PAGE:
While trying to troubleshoot some application issues using SSL to connect to an ADLS/ADAM instance over LDAPS, I was curious if extended logging was available.  A quick post to the mailing list provided this nugget of Active Directory goodness for future reference.


XNA 3.0 CTP and Zune on x64


This morning I was excited to see a tweet that the XNA games studio 3.0 CTP is out.  With the tweet, came the reminder to make sure you read the accompanying README information.

So after folloing the link to the download site, I find this in the readme:

1.1.1. Zune Development Is Not Supported on 64-Bit Operating Systems

The XNA Game Studio 3.0 (Preview) does not support development of games for Zune if XNA Game Studio 3.0 (Preview) is installed on a 64-bit operating system such as Windows XP Pro x64 Edition or the x64 versions of Windows Vista®.

Doh!  All of my home machines are running on Windows x64 editions!  So no Zune game development for me until they release a version that is x64 compatible (or if I "borrow" my wife’s machine which is on 32bit). According to the XNA Team Blog, 64bit will be supported in RTM.  I wonder if this also means that I can’t load games from others onto my Zune as well, even if I can’t compile them.

In all fairness,  it is a Community Technology Preview (CTP), but it would be nice to have all the features available on both x32 and x64 based OS’s, especially in this day and age where 64bit has gained a lot of traction.

Also to note, that this CTP does not support targeting the Xbox 360 as well, but it will in the final release.

Here is a video of what development for the Zune would be like with the CTP though.


Indeed, I cannot load games from Vista x64 onto my Zune.  The XNA device manager throws an exception due to missing assemblies, which I sort of expected anyway.  Oh well.  I did take the time to write my first XNA game on Windows though, so all is not lost.  So XNA 3.0 installs and compiles Windows games just fine, but the XNA device manager used to load games onto Zune/Xbox is borked for x64.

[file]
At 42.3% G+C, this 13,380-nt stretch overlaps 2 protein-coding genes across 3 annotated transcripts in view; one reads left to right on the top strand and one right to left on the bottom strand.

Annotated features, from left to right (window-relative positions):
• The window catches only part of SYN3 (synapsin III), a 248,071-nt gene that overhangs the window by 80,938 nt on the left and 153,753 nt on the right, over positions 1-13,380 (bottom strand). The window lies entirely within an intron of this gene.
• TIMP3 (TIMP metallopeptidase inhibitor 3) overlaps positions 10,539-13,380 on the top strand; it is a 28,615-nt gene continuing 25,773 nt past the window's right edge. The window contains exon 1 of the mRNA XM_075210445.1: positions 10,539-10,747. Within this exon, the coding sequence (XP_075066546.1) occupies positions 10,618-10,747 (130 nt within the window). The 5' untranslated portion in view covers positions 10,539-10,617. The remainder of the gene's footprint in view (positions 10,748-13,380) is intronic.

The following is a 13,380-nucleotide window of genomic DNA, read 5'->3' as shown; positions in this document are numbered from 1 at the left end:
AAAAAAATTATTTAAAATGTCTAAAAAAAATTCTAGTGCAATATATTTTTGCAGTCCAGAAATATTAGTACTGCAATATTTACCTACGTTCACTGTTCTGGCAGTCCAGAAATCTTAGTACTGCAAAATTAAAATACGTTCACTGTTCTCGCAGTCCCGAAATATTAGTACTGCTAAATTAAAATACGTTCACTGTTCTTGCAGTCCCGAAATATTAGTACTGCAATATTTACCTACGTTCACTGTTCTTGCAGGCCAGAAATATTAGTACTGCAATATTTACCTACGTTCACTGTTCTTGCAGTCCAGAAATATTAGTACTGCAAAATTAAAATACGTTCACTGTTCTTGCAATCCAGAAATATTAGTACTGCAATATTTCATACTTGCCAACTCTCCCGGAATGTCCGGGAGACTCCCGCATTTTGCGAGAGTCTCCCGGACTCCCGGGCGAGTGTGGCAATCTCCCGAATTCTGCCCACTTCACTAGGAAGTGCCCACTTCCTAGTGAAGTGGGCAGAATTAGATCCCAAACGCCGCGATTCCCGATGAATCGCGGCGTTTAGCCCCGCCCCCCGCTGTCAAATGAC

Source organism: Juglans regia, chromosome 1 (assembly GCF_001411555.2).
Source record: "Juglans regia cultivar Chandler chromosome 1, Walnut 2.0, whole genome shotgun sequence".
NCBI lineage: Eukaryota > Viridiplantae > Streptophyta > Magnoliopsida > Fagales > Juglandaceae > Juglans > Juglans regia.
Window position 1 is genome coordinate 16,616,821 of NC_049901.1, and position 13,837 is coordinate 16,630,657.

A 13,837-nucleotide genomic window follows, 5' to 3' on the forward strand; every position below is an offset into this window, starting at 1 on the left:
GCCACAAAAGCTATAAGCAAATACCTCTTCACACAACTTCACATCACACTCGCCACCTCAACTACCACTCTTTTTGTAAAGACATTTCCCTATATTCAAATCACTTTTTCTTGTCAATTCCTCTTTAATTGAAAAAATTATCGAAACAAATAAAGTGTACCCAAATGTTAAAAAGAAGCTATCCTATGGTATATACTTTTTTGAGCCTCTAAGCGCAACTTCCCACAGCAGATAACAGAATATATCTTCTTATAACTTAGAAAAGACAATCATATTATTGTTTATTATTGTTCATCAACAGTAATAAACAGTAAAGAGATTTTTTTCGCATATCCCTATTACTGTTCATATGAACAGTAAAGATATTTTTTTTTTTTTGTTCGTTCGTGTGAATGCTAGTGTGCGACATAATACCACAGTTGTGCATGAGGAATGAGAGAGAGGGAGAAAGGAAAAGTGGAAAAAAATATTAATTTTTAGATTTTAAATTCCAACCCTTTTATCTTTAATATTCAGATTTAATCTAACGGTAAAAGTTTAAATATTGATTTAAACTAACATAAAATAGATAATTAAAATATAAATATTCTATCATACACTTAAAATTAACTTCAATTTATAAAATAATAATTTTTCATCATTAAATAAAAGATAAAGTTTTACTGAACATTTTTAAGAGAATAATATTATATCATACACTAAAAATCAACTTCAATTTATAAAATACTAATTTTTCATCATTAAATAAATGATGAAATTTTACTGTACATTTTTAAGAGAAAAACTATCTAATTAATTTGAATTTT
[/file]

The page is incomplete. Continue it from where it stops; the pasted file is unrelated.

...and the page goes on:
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Transcode media for Zune


One of the features that made the original Zune stand out from the iPod product line, was the ability to transcode your media in your collection to a lower bit rate when syncing to your portable Zune device. 

This made it simple to have Lossless copies in your media collection kept on your PC, which are often encoded at a higher bitrate yielding larger file sizes.   With the Zune80, which supports Lossless, the large files would be copied to your Zune, with no options to control how the media was encoded.

When you chose these files you wish to sync to your portable device, the software would transcode them to a lower bitrate as they are copied to your device.

With version 2.5 of the Zune software, the transcoding feature has returned:


These settings appear to be on a per device scope, so you could choose how your media is transcoded depending on the device.  For example you may wish to transcode to a lower bitrate for your Zune4 while working out, compared to when you are syncing to your Zune80.

This allows you to have a media hub at home of higher quality media, which you can transcode, or downgrade to your personal acceptable format to fit more media on your smaller portable device.  I would recommend ripping all your CDs to WMA Lossless on your PC, and then setting the device quality to be lower.  This assumes you have the sufficient space to store lossless versions of your media.


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I tend to run into many JAVA coded applications which are coded simply for LDAP access, but do not utilize Active Directory as well as they could be.  Here are some resources JAVA developers can utilize to create more effective integrations.